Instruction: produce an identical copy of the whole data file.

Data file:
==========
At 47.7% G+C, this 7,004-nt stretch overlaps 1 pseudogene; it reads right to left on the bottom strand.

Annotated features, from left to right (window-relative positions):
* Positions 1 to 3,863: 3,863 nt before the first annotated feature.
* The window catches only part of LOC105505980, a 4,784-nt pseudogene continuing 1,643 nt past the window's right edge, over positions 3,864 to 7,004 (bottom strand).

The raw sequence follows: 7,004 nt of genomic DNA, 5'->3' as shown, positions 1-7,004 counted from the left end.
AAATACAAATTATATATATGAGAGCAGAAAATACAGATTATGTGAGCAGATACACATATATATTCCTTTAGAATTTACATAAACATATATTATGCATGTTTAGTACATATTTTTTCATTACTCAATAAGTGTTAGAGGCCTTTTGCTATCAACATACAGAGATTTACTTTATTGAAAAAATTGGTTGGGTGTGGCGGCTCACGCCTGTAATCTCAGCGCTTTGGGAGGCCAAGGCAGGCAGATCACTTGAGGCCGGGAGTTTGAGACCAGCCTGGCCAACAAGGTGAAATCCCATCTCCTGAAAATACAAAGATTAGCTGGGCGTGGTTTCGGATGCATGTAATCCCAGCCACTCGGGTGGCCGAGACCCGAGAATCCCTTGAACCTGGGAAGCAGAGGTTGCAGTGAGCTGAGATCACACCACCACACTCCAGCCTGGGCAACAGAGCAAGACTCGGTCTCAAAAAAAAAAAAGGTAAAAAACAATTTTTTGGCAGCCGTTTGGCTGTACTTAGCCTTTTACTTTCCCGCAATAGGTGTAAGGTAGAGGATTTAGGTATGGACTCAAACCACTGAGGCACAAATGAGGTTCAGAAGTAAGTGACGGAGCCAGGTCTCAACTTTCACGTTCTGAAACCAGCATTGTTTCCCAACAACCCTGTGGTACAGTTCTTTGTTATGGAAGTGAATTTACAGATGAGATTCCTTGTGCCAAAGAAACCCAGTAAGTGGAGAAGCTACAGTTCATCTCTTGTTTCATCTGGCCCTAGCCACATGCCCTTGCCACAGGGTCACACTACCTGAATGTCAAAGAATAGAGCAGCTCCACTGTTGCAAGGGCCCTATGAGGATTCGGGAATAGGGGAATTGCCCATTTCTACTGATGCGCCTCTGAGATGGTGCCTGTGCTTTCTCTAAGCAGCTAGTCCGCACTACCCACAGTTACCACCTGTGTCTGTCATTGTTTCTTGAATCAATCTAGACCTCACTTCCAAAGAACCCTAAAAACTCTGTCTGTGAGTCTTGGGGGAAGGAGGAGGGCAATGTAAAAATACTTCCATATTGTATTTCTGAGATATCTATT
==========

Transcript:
At 47.7% G+C, this 7,004-nt stretch overlaps 1 pseudogene; it reads right to left on the bottom strand.

Annotated features, from left to right (window-relative positions):
* Positions 1 to 3,863: 3,863 nt before the first annotated feature.
* The window catches only part of LOC105505980, a 4,784-nt pseudogene continuing 1,643 nt past the window's right edge, over positions 3,864 to 7,004 (bottom strand).

The raw sequence follows: 7,004 nt of genomic DNA, 5'->3' as shown, positions 1-7,004 counted from the left end.
AAATACAAATTATATATATGAGAGCAGAAAATACAGATTATGTGAGCAGATACACATATATATTCCTTTAGAATTTACATAAACATATATTATGCATGTTTAGTACATATTTTTTCATTACTCAATAAGTGTTAGAGGCCTTTTGCTATCAACATACAGAGATTTACTTTATTGAAAAAATTGGTTGGGTGTGGCGGCTCACGCCTGTAATCTCAGCGCTTTGGGAGGCCAAGGCAGGCAGATCACTTGAGGCCGGGAGTTTGAGACCAGCCTGGCCAACAAGGTGAAATCCCATCTCCTGAAAATACAAAGATTAGCTGGGCGTGGTTTCGGATGCATGTAATCCCAGCCACTCGGGTGGCCGAGACCCGAGAATCCCTTGAACCTGGGAAGCAGAGGTTGCAGTGAGCTGAGATCACACCACCACACTCCAGCCTGGGCAACAGAGCAAGACTCGGTCTCAAAAAAAAAAAAGGTAAAAAACAATTTTTTGGCAGCCGTTTGGCTGTACTTAGCCTTTTACTTTCCCGCAATAGGTGTAAGGTAGAGGATTTAGGTATGGACTCAAACCACTGAGGCACAAATGAGGTTCAGAAGTAAGTGACGGAGCCAGGTCTCAACTTTCACGTTCTGAAACCAGCATTGTTTCCCAACAACCCTGTGGTACAGTTCTTTGTTATGGAAGTGAATTTACAGATGAGATTCCTTGTGCCAAAGAAACCCAGTAAGTGGAGAAGCTACAGTTCATCTCTTGTTTCATCTGGCCCTAGCCACATGCCCTTGCCACAGGGTCACACTACCTGAATGTCAAAGAATAGAGCAGCTCCACTGTTGCAAGGGCCCTATGAGGATTCGGGAATAGGGGAATTGCCCATTTCTACTGATGCGCCTCTGAGATGGTGCCTGTGCTTTCTCTAAGCAGCTAGTCCGCACTACCCACAGTTACCACCTGTGTCTGTCATTGTTTCTTGAATCAATCTAGACCTCACTTCCAAAGAACCCTAAAAACTCTGTCTGTGAGTCTTGGGGGAAGGAGGAGGGCAATGTAAAAATACTTCCATATTGTATTTCTGAGATATCTATT